Associations of Substance Use, Psychosis, and Mortality among People Living in Precarious Housing or Homelessness: A Longitudinal, Community-Based Study in Vancouver, Canada
The “trimorbidity” of substance use disorder and mental and physical illness is associated with living in precarious housing or homelessness. The extent to which substance use increases risk of psychosis and both contribute to mortality needs investigation in longitudinal studies.
Methods and findings
A community-based sample of 437 adults (330 men, mean [SD] age 40.6 [11.2] years) living in Vancouver, Canada, completed baseline assessments between November 2008 and October 2015. Follow-up was monthly for a median 6.3 years (interquartile range 3.1–8.6). Use of tobacco, alcohol, cannabis, cocaine, methamphetamine, and opioids was assessed by interview and urine drug screen; severity of psychosis was also assessed. Mortality (up to November 15, 2018) was assessed from coroner’s reports and hospital records. Using data from monthly visits (mean 9.8, SD 3.6) over the first year after study entry, mixed-effects logistic regression analysis examined relationships between risk factors and psychotic features.
A past history of psychotic disorder was common (60.9%). Nonprescribed substance use included tobacco (89.0%), alcohol (77.5%), cocaine (73.2%), cannabis (72.8%), opioids (51.0%), and methamphetamine (46.5%). During the same year, 79.3% of participants reported psychotic features at least once. Greater risk was associated with number of days using methamphetamine (adjusted odds ratio [aOR] 1.14, 95% confidence interval [CI] 1.05–1.24, p = 0.001), alcohol (aOR 1.09, 95% CI 1.01–1.18, p = 0.04), and cannabis (aOR 1.08, 95% CI 1.02–1.14, p = 0.008), adjusted for demographic factors and history of past psychotic disorder. Greater exposure to concurrent month trauma was associated with increased odds of psychosis (adjusted model aOR 1.54, 95% CI 1.19–2.00, p = 0.001). There was no evidence for interactions or reverse associations between psychotic features and time-varying risk factors. During 2,481 total person years of observation, 79 participants died (18.1%). Causes of death were physical illness (40.5%), accidental overdose (35.4%), trauma (5.1%), suicide (1.3%), and unknown (17.7%). A multivariable Cox proportional hazard model indicated baseline alcohol dependence (adjusted hazard ratio [aHR] 1.83, 95% CI 1.09–3.07, p = 0.02), and evidence of hepatic fibrosis (aHR 1.81, 95% CI 1.08–3.03, p = 0.02) were risk factors for mortality. Among those under age 55 years, a history of a psychotic disorder was a risk factor for mortality (aHR 2.38, 95% CI 1.03–5.51, p = 0.04, adjusted for alcohol dependence at baseline, human immunodeficiency virus [HIV], and hepatic fibrosis). The primary study limitation concerns generalizability: conclusions from a community-based, diagnostically heterogeneous sample may not apply to specific diagnostic groups in a clinical setting. Because one-third of participants grew up in foster care or were adopted, useful family history information was not obtainable.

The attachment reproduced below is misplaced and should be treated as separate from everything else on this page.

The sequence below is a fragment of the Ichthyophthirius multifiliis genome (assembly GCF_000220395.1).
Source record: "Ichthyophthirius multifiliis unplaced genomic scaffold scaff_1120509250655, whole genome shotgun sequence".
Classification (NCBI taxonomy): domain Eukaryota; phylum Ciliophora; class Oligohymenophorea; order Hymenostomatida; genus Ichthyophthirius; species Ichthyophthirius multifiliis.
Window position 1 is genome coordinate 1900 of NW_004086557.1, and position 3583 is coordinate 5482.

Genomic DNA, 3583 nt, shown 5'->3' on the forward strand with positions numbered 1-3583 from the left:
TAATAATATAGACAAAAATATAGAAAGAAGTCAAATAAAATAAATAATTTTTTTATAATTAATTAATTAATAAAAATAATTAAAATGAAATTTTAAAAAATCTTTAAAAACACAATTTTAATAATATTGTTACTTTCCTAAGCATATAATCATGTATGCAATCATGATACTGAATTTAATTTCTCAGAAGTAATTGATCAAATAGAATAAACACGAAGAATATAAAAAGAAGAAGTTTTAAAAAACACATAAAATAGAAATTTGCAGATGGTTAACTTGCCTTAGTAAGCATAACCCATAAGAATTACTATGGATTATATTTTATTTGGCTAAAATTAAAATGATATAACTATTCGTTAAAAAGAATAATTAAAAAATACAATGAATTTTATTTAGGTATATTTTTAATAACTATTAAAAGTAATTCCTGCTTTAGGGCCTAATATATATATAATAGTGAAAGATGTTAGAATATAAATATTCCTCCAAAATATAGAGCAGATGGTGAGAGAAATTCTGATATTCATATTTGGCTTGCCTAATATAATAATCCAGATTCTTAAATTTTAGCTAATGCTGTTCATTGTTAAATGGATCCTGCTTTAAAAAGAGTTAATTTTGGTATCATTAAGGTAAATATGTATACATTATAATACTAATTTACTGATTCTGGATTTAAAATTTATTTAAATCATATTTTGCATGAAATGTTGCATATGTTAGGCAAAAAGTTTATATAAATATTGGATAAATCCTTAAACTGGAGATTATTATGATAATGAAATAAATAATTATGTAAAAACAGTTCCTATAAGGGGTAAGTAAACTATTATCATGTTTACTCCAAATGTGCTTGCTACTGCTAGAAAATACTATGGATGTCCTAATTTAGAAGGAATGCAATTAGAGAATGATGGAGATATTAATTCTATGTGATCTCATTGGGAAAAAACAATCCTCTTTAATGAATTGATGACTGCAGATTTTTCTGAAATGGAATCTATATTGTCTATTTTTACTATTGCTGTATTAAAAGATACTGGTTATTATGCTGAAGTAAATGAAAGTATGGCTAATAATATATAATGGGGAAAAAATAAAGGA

In this study, the researchers found methamphetamine, alcohol, and cannabis use were associated with higher risk for psychotic features, as were a past history of psychotic disorder, and experiencing traumatic events. The study found that alcohol dependence, hepatic fibrosis, and, only among participants <55 years of age, history of a psychotic disorder were associated with greater risk for mortality. Modifiable risk factors in people living in precarious housing or homelessness can be a focus for interventions.